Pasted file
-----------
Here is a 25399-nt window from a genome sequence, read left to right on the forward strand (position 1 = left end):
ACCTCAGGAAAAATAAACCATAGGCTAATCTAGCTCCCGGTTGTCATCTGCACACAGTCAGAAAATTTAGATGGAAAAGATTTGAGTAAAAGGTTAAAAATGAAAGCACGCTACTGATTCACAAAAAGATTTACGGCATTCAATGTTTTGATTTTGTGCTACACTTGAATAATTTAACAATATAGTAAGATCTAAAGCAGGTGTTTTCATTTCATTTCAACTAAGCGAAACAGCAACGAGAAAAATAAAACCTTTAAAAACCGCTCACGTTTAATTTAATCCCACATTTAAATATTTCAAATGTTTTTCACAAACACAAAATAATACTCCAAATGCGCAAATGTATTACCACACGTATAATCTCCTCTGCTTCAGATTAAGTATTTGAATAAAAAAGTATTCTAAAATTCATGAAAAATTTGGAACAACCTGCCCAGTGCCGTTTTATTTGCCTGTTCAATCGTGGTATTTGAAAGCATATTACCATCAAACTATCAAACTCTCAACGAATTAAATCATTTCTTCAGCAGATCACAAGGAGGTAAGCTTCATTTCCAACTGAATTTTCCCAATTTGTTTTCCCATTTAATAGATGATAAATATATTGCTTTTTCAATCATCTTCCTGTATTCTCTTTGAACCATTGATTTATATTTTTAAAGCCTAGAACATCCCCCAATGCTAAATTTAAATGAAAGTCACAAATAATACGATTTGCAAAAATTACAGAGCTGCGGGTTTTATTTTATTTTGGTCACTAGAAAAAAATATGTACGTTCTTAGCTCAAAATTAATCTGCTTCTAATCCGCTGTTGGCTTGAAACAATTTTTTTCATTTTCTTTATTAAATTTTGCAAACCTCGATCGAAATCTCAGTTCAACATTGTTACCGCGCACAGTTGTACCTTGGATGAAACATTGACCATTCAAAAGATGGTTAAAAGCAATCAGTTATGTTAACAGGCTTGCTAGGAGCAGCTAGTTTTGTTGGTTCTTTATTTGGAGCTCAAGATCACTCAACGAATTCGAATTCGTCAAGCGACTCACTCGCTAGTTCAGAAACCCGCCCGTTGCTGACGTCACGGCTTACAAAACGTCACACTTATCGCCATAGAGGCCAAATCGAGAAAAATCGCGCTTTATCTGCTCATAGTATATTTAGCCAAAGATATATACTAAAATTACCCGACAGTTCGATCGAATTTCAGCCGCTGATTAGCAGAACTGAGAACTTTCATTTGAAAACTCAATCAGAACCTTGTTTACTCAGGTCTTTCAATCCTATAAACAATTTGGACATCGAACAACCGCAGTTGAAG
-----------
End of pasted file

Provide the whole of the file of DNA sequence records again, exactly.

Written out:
Here is a 25399-nt window from a genome sequence, read left to right on the forward strand (position 1 = left end):
ACCTCAGGAAAAATAAACCATAGGCTAATCTAGCTCCCGGTTGTCATCTGCACACAGTCAGAAAATTTAGATGGAAAAGATTTGAGTAAAAGGTTAAAAATGAAAGCACGCTACTGATTCACAAAAAGATTTACGGCATTCAATGTTTTGATTTTGTGCTACACTTGAATAATTTAACAATATAGTAAGATCTAAAGCAGGTGTTTTCATTTCATTTCAACTAAGCGAAACAGCAACGAGAAAAATAAAACCTTTAAAAACCGCTCACGTTTAATTTAATCCCACATTTAAATATTTCAAATGTTTTTCACAAACACAAAATAATACTCCAAATGCGCAAATGTATTACCACACGTATAATCTCCTCTGCTTCAGATTAAGTATTTGAATAAAAAAGTATTCTAAAATTCATGAAAAATTTGGAACAACCTGCCCAGTGCCGTTTTATTTGCCTGTTCAATCGTGGTATTTGAAAGCATATTACCATCAAACTATCAAACTCTCAACGAATTAAATCATTTCTTCAGCAGATCACAAGGAGGTAAGCTTCATTTCCAACTGAATTTTCCCAATTTGTTTTCCCATTTAATAGATGATAAATATATTGCTTTTTCAATCATCTTCCTGTATTCTCTTTGAACCATTGATTTATATTTTTAAAGCCTAGAACATCCCCCAATGCTAAATTTAAATGAAAGTCACAAATAATACGATTTGCAAAAATTACAGAGCTGCGGGTTTTATTTTATTTTGGTCACTAGAAAAAAATATGTACGTTCTTAGCTCAAAATTAATCTGCTTCTAATCCGCTGTTGGCTTGAAACAATTTTTTTCATTTTCTTTATTAAATTTTGCAAACCTCGATCGAAATCTCAGTTCAACATTGTTACCGCGCACAGTTGTACCTTGGATGAAACATTGACCATTCAAAAGATGGTTAAAAGCAATCAGTTATGTTAACAGGCTTGCTAGGAGCAGCTAGTTTTGTTGGTTCTTTATTTGGAGCTCAAGATCACTCAACGAATTCGAATTCGTCAAGCGACTCACTCGCTAGTTCAGAAACCCGCCCGTTGCTGACGTCACGGCTTACAAAACGTCACACTTATCGCCATAGAGGCCAAATCGAGAAAAATCGCGCTTTATCTGCTCATAGTATATTTAGCCAAAGATATATACTAAAATTACCCGACAGTTCGATCGAATTTCAGCCGCTGATTAGCAGAACTGAGAACTTTCATTTGAAAACTCAATCAGAACCTTGTTTACTCAGGTCTTTCAATCCTATAAACAATTTGGACATCGAACAACCGCAGTTGAAG